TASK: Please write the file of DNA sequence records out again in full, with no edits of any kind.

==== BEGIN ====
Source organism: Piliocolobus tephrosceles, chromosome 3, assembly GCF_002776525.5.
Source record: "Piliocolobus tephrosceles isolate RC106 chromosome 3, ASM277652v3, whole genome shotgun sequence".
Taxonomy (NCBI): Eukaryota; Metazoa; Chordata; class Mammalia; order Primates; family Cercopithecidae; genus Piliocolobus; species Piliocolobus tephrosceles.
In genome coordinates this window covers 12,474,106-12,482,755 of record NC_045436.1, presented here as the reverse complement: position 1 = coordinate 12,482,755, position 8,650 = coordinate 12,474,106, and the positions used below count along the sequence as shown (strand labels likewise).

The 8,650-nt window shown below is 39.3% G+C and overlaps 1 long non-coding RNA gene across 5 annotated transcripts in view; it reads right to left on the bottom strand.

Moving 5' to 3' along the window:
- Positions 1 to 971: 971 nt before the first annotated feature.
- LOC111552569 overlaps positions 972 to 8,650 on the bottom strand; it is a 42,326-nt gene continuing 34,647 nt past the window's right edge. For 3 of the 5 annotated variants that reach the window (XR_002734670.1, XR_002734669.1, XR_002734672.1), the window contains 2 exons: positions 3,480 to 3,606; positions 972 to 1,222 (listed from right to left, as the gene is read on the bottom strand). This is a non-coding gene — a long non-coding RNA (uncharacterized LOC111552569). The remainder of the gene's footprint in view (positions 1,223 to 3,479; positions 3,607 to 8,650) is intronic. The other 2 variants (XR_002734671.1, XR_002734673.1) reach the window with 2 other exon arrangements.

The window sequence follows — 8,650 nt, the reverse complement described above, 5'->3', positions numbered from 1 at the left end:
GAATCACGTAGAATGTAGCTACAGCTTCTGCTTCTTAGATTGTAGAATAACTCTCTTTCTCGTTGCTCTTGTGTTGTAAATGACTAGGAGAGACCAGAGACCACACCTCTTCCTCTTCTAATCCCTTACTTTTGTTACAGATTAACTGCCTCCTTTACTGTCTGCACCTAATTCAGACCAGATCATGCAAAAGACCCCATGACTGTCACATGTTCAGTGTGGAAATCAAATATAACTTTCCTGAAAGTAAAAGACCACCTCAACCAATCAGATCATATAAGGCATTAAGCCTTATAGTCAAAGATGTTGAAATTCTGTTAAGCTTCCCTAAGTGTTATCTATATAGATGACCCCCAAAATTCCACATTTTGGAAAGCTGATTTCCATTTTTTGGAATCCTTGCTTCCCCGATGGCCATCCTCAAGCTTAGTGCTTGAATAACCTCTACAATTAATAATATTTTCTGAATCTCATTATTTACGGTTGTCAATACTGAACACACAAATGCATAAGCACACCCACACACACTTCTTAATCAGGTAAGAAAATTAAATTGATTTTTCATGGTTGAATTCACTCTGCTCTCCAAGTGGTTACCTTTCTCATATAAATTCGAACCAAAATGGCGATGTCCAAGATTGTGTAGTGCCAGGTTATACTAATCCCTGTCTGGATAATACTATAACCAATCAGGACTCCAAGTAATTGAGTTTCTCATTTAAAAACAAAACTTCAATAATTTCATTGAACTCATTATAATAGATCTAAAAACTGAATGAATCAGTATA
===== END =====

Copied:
Source organism: Piliocolobus tephrosceles, chromosome 3, assembly GCF_002776525.5.
Source record: "Piliocolobus tephrosceles isolate RC106 chromosome 3, ASM277652v3, whole genome shotgun sequence".
Taxonomy (NCBI): Eukaryota; Metazoa; Chordata; class Mammalia; order Primates; family Cercopithecidae; genus Piliocolobus; species Piliocolobus tephrosceles.
In genome coordinates this window covers 12,474,106-12,482,755 of record NC_045436.1, presented here as the reverse complement: position 1 = coordinate 12,482,755, position 8,650 = coordinate 12,474,106, and the positions used below count along the sequence as shown (strand labels likewise).

The 8,650-nt window shown below is 39.3% G+C and overlaps 1 long non-coding RNA gene across 5 annotated transcripts in view; it reads right to left on the bottom strand.

Moving 5' to 3' along the window:
- Positions 1 to 971: 971 nt before the first annotated feature.
- LOC111552569 overlaps positions 972 to 8,650 on the bottom strand; it is a 42,326-nt gene continuing 34,647 nt past the window's right edge. For 3 of the 5 annotated variants that reach the window (XR_002734670.1, XR_002734669.1, XR_002734672.1), the window contains 2 exons: positions 3,480 to 3,606; positions 972 to 1,222 (listed from right to left, as the gene is read on the bottom strand). This is a non-coding gene — a long non-coding RNA (uncharacterized LOC111552569). The remainder of the gene's footprint in view (positions 1,223 to 3,479; positions 3,607 to 8,650) is intronic. The other 2 variants (XR_002734671.1, XR_002734673.1) reach the window with 2 other exon arrangements.

The window sequence follows — 8,650 nt, the reverse complement described above, 5'->3', positions numbered from 1 at the left end:
GAATCACGTAGAATGTAGCTACAGCTTCTGCTTCTTAGATTGTAGAATAACTCTCTTTCTCGTTGCTCTTGTGTTGTAAATGACTAGGAGAGACCAGAGACCACACCTCTTCCTCTTCTAATCCCTTACTTTTGTTACAGATTAACTGCCTCCTTTACTGTCTGCACCTAATTCAGACCAGATCATGCAAAAGACCCCATGACTGTCACATGTTCAGTGTGGAAATCAAATATAACTTTCCTGAAAGTAAAAGACCACCTCAACCAATCAGATCATATAAGGCATTAAGCCTTATAGTCAAAGATGTTGAAATTCTGTTAAGCTTCCCTAAGTGTTATCTATATAGATGACCCCCAAAATTCCACATTTTGGAAAGCTGATTTCCATTTTTTGGAATCCTTGCTTCCCCGATGGCCATCCTCAAGCTTAGTGCTTGAATAACCTCTACAATTAATAATATTTTCTGAATCTCATTATTTACGGTTGTCAATACTGAACACACAAATGCATAAGCACACCCACACACACTTCTTAATCAGGTAAGAAAATTAAATTGATTTTTCATGGTTGAATTCACTCTGCTCTCCAAGTGGTTACCTTTCTCATATAAATTCGAACCAAAATGGCGATGTCCAAGATTGTGTAGTGCCAGGTTATACTAATCCCTGTCTGGATAATACTATAACCAATCAGGACTCCAAGTAATTGAGTTTCTCATTTAAAAACAAAACTTCAATAATTTCATTGAACTCATTATAATAGATCTAAAAACTGAATGAATCAGTATA